Vanderbilt Law Review

First Page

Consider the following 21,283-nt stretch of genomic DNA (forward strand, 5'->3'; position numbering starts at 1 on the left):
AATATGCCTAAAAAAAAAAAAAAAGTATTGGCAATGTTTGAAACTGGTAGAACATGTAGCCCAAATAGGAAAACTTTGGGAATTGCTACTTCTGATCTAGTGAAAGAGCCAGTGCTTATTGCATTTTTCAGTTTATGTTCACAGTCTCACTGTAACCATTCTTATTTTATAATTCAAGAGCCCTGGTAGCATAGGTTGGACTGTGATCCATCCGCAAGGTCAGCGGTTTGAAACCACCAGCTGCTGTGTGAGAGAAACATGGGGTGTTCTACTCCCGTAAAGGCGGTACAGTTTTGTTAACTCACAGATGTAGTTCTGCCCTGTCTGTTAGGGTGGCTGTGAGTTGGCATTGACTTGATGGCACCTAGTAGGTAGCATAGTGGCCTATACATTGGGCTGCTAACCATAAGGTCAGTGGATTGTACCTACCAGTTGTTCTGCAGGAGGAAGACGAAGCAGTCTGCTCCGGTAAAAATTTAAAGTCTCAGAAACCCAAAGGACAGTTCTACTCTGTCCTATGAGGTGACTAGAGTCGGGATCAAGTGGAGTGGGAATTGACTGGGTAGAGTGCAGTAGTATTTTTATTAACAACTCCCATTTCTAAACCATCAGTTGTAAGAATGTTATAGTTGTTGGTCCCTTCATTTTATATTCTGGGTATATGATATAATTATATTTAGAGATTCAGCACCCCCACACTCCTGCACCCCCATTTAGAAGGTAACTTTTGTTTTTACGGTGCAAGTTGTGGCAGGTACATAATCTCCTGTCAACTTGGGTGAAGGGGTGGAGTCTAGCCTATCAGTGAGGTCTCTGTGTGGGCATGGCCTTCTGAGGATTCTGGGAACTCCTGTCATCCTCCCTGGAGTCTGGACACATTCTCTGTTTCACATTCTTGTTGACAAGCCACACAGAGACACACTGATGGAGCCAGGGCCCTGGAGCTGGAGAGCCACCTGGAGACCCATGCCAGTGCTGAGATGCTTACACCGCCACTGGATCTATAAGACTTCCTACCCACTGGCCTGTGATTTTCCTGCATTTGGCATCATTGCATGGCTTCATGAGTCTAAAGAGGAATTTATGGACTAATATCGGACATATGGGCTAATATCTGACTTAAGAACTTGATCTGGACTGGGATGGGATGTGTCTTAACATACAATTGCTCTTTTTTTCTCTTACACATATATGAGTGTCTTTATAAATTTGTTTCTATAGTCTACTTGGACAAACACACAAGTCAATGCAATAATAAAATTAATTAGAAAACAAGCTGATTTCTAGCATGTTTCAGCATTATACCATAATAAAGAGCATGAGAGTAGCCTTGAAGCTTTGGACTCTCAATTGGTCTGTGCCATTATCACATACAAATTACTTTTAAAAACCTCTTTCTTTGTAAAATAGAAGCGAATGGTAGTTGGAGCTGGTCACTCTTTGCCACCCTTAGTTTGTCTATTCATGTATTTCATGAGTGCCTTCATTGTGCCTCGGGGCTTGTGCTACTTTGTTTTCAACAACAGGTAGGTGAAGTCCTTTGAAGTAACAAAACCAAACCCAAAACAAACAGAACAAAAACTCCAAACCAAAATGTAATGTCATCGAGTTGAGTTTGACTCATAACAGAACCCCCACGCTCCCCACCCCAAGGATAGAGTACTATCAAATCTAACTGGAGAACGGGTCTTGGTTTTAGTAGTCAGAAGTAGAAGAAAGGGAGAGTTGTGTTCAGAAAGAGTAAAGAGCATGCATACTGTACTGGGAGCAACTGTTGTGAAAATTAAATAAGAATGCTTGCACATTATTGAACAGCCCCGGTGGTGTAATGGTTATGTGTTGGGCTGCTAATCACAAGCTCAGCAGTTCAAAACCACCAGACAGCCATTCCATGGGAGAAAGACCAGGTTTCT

Mergers, consolidations, and purchases of assets are important and frequent business transactions in our economy' and involve a great deal of planning and negotiating by the enterprises concerned. Until recently,the rights of employees and their representative labor unions generally were not considered to be a factor in these plans. In 1964, however, the Supreme Court, in John Wiley & Sons, Inc. v. Livingston, held that common law privity-of-contract principles, which lower courts traditionally had invoked to preclude survival of employees' rights, did not necessarily apply to collective bargaining agreements. Wiley was a nonunion corporation that had merged with a smaller unionized firm whose collective bargaining agreement contained a broad arbitration clause. The Court required Wiley to arbitrate the extent to which the agreement governed its responsibilities to the smaller company's employees whom Wiley had hired. This decision was soon extended by lower federal courts to situations involving purchases of assets. The effect of Wiley and subsequent related cases has been to make the obligations of employers vis-a-vis their employees a significant consideration in planning business combinations and purchases. This article will examine the uncertain status of a new employer's obligation to his employees after a change in business ownership and will analyze the impact that recent decisions will have on these important transactions.